6. In a large thick bottomed non-stick saucepan at medium high heat, pour oil and as soon as it warms up, add the sliced onion and stir fry it until evenly golden brown in color. Using a slotted spoon transfer half of the fried onions onto a platter, scatter so that they cool and crisp up in a while, use these fried onions for garnish later on. Meanwhile, in the pan with the fried onions, lower the heat and add cloves, cinnamon stick, cardamom, kababchini power, green chillies and cumin seed powder. Stir fry for 10-20 secs. Add the yogurt. Mix well. Add the pureed nuts mixture and mix well. Add red chilli powder, black pepper powder and salt. Half cover and cook stirring occasionally until it leaves oil. Add the blended wheat+dal mixture and the shredded meat with all its juices and mix well. Pour in 2 cups water, and add garam masala powder and cardamom powder. Mix well. Cover and let cook on medium heat, stirring occasionally for 10-20 minutes. Remove from heat when the desired consistency of a thick porridge is achieved. Ladle in serving plates, garnish and serve warm.

This is my contribution to the “The Hyderabadi Bakr-Eid Food Festival-’09” that I am hosting on my blog. The event is on and you can all send me your Bakr-Eid special recipes before December 31, 2009. Click on the link or the logo for more details.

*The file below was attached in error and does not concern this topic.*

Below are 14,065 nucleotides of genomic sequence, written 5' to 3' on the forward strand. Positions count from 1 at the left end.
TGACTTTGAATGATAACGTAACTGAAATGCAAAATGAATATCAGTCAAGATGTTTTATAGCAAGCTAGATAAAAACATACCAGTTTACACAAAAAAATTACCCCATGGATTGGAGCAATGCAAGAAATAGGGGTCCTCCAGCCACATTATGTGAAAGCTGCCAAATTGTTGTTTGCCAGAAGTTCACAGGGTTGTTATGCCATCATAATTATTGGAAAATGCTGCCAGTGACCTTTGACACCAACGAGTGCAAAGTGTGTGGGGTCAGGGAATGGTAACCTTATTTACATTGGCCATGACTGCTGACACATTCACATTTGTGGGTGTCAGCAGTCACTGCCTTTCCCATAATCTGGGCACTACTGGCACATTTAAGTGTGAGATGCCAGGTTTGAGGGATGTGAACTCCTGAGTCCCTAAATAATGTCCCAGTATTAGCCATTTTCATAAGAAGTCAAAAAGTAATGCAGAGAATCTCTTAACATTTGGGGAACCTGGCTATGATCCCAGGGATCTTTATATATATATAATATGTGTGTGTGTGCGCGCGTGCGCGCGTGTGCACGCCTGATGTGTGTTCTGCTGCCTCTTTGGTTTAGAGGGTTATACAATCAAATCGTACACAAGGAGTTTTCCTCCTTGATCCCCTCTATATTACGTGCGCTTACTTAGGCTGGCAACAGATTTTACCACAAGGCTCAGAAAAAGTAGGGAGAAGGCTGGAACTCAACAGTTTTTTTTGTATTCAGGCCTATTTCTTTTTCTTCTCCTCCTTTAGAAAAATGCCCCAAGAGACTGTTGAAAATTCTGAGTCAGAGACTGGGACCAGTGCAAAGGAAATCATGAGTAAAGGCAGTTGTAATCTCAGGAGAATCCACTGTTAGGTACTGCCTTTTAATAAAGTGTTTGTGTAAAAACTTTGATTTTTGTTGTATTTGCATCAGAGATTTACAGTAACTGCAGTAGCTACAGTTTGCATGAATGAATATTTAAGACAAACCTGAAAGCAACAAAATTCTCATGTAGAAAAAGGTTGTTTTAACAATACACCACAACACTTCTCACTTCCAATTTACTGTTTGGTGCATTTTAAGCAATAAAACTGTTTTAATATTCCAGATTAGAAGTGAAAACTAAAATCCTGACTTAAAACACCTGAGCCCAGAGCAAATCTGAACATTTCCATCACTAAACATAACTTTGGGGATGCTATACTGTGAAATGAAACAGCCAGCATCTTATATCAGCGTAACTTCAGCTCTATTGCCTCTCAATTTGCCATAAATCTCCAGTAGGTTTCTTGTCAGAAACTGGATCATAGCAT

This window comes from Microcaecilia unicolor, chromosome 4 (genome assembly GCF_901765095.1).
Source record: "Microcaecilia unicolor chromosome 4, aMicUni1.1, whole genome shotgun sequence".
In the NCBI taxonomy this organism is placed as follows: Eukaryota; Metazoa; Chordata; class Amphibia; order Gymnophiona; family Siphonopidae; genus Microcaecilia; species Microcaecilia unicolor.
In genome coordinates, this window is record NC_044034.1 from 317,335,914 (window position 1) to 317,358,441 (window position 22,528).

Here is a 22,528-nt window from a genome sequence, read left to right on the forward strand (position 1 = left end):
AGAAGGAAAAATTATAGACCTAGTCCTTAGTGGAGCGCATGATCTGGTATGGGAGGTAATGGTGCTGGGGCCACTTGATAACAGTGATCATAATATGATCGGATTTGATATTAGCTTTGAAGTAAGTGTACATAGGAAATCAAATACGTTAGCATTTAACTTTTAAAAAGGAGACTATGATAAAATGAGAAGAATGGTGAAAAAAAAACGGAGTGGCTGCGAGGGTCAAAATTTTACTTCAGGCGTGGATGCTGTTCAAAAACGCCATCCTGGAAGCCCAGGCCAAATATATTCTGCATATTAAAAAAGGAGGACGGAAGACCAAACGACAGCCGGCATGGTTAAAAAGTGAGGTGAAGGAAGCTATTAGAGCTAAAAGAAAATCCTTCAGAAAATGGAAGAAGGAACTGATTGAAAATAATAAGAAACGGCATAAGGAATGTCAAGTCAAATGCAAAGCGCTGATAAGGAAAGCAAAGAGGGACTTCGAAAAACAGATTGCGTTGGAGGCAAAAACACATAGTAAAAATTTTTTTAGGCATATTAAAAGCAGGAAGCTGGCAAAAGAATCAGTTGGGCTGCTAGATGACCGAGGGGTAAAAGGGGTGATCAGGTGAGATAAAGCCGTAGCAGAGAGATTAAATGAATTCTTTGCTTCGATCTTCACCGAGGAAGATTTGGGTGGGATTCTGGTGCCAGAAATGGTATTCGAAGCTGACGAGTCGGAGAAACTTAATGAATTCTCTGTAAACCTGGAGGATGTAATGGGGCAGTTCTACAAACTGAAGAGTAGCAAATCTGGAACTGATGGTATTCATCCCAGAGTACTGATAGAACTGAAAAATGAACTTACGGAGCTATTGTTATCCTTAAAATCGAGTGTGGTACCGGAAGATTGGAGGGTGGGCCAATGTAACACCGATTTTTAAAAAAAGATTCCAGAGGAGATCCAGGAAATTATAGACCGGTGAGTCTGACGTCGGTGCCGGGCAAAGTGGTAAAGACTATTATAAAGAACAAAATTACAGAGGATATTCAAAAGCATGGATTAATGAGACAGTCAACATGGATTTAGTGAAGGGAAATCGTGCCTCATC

Roasted Chestnuts

Warm roasted chestnuts are my new winter addiction. They are a warming and nourishing snack. I had tasted them the first time the last year when my mother-in-law brought home a bunch of them and served them warm. Oh they were yummy! Since then I make it a point a point to enjoy these delicious treats every year during the winter season when the markets seems to be flooded with them.

Chestnuts are housed in brown shiny shells. Before you buy, look for smooth, glossy and firm shells, that feel large and heavy. Avoid those with mold, or the ones with holes, which is a sign of insect activity. Store them in airtight containers in the refrigerator for not more than 1 or 2 weeks.

Chestnuts can be boiled, fire roasted, microwaved, oven or pan roasted (in a cast iron pan). Once cooked, the shell can easily be removed you can see the tan, which is the furry skin attached to the meat of the chestnut. The tan should be peeled off while the chestnuts are still hot. The meat of the chestnut is deliciously mildly sweet in flavor. Roasted chestnuts have the best flavor and fill your house with a wonderful aroma.

chestnuts with X slit marks on shells

roasted chestnuts with gaped slits

peeled warm roasted chestnuts

To roast: